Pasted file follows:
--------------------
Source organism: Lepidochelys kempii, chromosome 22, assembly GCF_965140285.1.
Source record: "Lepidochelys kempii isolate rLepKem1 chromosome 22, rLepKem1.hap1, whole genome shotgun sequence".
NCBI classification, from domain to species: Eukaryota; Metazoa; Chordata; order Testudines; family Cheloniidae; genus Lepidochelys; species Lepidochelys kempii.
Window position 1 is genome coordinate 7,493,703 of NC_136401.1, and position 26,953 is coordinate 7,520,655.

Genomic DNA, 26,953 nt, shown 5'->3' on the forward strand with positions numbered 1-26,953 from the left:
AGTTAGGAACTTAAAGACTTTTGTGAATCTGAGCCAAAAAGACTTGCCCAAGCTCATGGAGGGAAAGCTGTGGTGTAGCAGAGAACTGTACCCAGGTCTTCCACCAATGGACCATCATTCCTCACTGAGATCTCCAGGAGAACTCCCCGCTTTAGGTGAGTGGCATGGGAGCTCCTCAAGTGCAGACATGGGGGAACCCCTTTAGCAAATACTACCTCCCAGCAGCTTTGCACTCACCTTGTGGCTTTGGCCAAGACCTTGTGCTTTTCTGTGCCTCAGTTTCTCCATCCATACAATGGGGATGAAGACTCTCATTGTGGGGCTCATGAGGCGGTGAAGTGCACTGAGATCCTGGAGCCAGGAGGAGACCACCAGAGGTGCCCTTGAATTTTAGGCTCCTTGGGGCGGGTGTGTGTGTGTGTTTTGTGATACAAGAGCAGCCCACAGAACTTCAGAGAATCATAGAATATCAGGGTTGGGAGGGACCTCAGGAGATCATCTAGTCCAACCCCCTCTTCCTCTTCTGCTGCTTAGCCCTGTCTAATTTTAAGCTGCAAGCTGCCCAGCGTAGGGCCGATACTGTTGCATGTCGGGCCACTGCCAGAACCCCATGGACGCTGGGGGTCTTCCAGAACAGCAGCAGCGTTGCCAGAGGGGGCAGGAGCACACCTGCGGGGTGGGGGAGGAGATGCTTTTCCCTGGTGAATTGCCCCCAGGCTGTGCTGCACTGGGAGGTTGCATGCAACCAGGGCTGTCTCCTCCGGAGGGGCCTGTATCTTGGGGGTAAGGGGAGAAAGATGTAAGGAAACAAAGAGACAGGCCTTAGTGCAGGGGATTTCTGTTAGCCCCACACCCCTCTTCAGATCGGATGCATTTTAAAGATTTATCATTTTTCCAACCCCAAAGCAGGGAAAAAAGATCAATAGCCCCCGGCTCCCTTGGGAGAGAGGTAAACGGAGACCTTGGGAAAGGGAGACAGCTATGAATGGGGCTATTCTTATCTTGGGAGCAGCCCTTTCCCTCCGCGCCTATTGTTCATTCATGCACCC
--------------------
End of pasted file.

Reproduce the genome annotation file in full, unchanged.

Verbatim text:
Source organism: Lepidochelys kempii, chromosome 22, assembly GCF_965140285.1.
Source record: "Lepidochelys kempii isolate rLepKem1 chromosome 22, rLepKem1.hap1, whole genome shotgun sequence".
NCBI classification, from domain to species: Eukaryota; Metazoa; Chordata; order Testudines; family Cheloniidae; genus Lepidochelys; species Lepidochelys kempii.
Window position 1 is genome coordinate 7,493,703 of NC_136401.1, and position 26,953 is coordinate 7,520,655.

Genomic DNA, 26,953 nt, shown 5'->3' on the forward strand with positions numbered 1-26,953 from the left:
AGTTAGGAACTTAAAGACTTTTGTGAATCTGAGCCAAAAAGACTTGCCCAAGCTCATGGAGGGAAAGCTGTGGTGTAGCAGAGAACTGTACCCAGGTCTTCCACCAATGGACCATCATTCCTCACTGAGATCTCCAGGAGAACTCCCCGCTTTAGGTGAGTGGCATGGGAGCTCCTCAAGTGCAGACATGGGGGAACCCCTTTAGCAAATACTACCTCCCAGCAGCTTTGCACTCACCTTGTGGCTTTGGCCAAGACCTTGTGCTTTTCTGTGCCTCAGTTTCTCCATCCATACAATGGGGATGAAGACTCTCATTGTGGGGCTCATGAGGCGGTGAAGTGCACTGAGATCCTGGAGCCAGGAGGAGACCACCAGAGGTGCCCTTGAATTTTAGGCTCCTTGGGGCGGGTGTGTGTGTGTGTTTTGTGATACAAGAGCAGCCCACAGAACTTCAGAGAATCATAGAATATCAGGGTTGGGAGGGACCTCAGGAGATCATCTAGTCCAACCCCCTCTTCCTCTTCTGCTGCTTAGCCCTGTCTAATTTTAAGCTGCAAGCTGCCCAGCGTAGGGCCGATACTGTTGCATGTCGGGCCACTGCCAGAACCCCATGGACGCTGGGGGTCTTCCAGAACAGCAGCAGCGTTGCCAGAGGGGGCAGGAGCACACCTGCGGGGTGGGGGAGGAGATGCTTTTCCCTGGTGAATTGCCCCCAGGCTGTGCTGCACTGGGAGGTTGCATGCAACCAGGGCTGTCTCCTCCGGAGGGGCCTGTATCTTGGGGGTAAGGGGAGAAAGATGTAAGGAAACAAAGAGACAGGCCTTAGTGCAGGGGATTTCTGTTAGCCCCACACCCCTCTTCAGATCGGATGCATTTTAAAGATTTATCATTTTTCCAACCCCAAAGCAGGGAAAAAAGATCAATAGCCCCCGGCTCCCTTGGGAGAGAGGTAAACGGAGACCTTGGGAAAGGGAGACAGCTATGAATGGGGCTATTCTTATCTTGGGAGCAGCCCTTTCCCTCCGCGCCTATTGTTCATTCATGCACCC